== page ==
Mupfumi said the headmaster was asked how the school benefitted from the exploitation of resources in the community.
“The headmaster said the school was initially a farm school that had a small catchment area and could only accommodate less than 300 pupils.
“However, with the establishment of the mining activities in the area, relocations have been done and the number of pupils in the school has risen up to 691,’’ he added.
“This has led to accommodation problems classes were not adequate.
“Consequently, the school is now using an old tobacco barn block as classrooms and a makeshift classroom block. Still, these are not adequate to accommodate all the pupils.
‘The school does not have adequate accommodation for its teaching staff.’’
Mupfumi said out of 17 teachers, only five could be accommodated at the school.
He said there was an urgent need for more classrooms, textbooks, classroom furniture, accommodation for teachers and an early child development centre.
The human rights activist was worried about the state of affairs at the farm as he blamed DTZ for not helping the local communities with development.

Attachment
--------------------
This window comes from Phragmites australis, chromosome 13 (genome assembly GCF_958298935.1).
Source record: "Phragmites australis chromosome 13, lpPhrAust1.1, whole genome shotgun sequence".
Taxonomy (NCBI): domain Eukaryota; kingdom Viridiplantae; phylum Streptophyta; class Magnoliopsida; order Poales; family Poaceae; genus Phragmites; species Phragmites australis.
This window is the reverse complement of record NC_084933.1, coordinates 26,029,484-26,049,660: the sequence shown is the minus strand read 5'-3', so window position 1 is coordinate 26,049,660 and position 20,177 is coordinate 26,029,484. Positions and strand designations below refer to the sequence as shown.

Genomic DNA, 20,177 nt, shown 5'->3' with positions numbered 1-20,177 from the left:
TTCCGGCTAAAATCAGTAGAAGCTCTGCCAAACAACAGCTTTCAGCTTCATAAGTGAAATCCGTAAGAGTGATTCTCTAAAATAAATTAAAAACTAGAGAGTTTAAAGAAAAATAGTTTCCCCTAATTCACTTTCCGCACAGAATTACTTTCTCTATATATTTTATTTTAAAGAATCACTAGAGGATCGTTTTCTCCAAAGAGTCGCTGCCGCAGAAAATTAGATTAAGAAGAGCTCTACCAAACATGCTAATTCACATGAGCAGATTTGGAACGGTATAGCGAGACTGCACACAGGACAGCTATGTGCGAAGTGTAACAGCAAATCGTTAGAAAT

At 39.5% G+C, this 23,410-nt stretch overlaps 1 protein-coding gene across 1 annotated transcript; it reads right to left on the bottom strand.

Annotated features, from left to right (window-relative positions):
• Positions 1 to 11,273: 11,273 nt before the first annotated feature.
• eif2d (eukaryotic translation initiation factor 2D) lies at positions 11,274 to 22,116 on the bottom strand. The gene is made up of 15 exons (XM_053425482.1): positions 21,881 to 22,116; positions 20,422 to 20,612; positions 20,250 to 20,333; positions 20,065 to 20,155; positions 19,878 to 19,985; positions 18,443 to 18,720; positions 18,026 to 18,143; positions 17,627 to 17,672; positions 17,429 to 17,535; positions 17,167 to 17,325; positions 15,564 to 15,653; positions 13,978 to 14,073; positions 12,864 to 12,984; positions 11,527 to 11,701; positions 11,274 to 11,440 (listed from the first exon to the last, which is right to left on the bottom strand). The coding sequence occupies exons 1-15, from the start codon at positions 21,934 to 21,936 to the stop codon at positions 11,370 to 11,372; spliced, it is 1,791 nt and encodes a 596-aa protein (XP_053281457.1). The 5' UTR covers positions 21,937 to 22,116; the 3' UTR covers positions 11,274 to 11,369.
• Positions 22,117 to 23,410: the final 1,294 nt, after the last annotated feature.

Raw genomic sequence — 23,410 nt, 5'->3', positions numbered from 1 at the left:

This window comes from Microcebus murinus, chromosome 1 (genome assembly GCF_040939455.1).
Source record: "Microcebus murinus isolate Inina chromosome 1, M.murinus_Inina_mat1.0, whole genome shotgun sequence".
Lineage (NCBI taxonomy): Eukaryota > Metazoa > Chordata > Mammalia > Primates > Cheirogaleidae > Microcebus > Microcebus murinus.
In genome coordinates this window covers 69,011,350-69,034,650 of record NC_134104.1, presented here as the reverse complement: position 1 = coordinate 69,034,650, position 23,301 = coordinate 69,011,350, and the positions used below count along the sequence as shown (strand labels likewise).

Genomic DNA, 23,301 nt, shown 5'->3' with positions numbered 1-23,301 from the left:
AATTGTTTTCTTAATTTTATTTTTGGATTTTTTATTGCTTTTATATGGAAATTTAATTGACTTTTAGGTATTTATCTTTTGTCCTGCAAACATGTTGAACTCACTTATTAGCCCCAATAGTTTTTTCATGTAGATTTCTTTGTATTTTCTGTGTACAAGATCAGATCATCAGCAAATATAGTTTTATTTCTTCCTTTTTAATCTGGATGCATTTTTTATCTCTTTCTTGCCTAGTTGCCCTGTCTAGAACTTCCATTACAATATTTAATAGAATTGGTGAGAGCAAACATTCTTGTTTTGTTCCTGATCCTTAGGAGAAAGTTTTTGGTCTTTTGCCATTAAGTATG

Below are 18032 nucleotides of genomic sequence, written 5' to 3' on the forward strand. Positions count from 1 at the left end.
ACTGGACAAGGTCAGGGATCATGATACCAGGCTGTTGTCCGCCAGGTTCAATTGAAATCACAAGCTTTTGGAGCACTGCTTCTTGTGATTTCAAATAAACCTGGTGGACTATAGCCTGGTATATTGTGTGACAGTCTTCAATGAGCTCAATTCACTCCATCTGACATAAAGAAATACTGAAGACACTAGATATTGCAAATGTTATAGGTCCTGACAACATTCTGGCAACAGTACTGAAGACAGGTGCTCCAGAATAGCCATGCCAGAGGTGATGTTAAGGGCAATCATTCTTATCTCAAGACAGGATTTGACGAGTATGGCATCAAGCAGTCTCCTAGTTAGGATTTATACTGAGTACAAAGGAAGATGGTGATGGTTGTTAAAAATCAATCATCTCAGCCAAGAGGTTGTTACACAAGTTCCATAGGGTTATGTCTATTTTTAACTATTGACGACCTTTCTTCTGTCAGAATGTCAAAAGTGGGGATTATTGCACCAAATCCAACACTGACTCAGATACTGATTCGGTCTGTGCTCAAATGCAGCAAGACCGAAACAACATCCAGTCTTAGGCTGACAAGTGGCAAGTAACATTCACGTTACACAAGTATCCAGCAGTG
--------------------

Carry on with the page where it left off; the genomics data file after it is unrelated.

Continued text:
“Russian diamond mining operations produced no tangible benefits for the community, except a water tank at the school and a classroom block.
“Diamonds were being sorted in Penhalonga, depriving the local community of employment,’’ he said.
“People there prefer farming rather than mining, and council is not receiving revenue from the mining company.
There is no clinic and secondary school.
“The primary school has no furniture and pupils are learning in makeshift classroom blocks belonging to Arda.’’
Mupfumi said they were training community leaders on public policy issues related to the exploitation of natural resources for them to approach local governance institutions to demand better service delivery and accountable governance of their resources.
Gladman Maronde bemoaned the high unemployment rate in Chimanimani district after Bennett’s eviction.
“Bennett, who was known as Pachedu [between us] was very influential.
“He was eloquent in our local language. He employed almost 2 000 people around Chimanimani district.
“He would send lorries to every corner of the district such as Biriwiri, Chikukwa, Machongwe, among others to transport workers,’’ he said.
“We all benefitted. Yes, we can talk of black empowerment, but we are missing him [Bennett] because we all benefitted from his services.’’
Most villagers praised the former Chimanimani MP.
“I don’t want to say much about Bennett because I will be victimised,” said one elderly woman.
“But the white man was just good to us. He made sure that we had everything we needed, including jobs and food.”
Airtime vendor Gladys Machongwe from Nedziwa said she and her husband once worked for Bennett.
“It’s almost 13 years now [since Bennette left]. I am now selling airtime to take care of my family,’’ she said.
Petros Mbarure, who now lives in Chipinge, said his family benefitted from Bennett.
“I grew up in Chimanimani but my family used to work for Bennet. They were paid weekly. Every person wanted to work for Bennett,’’ he said.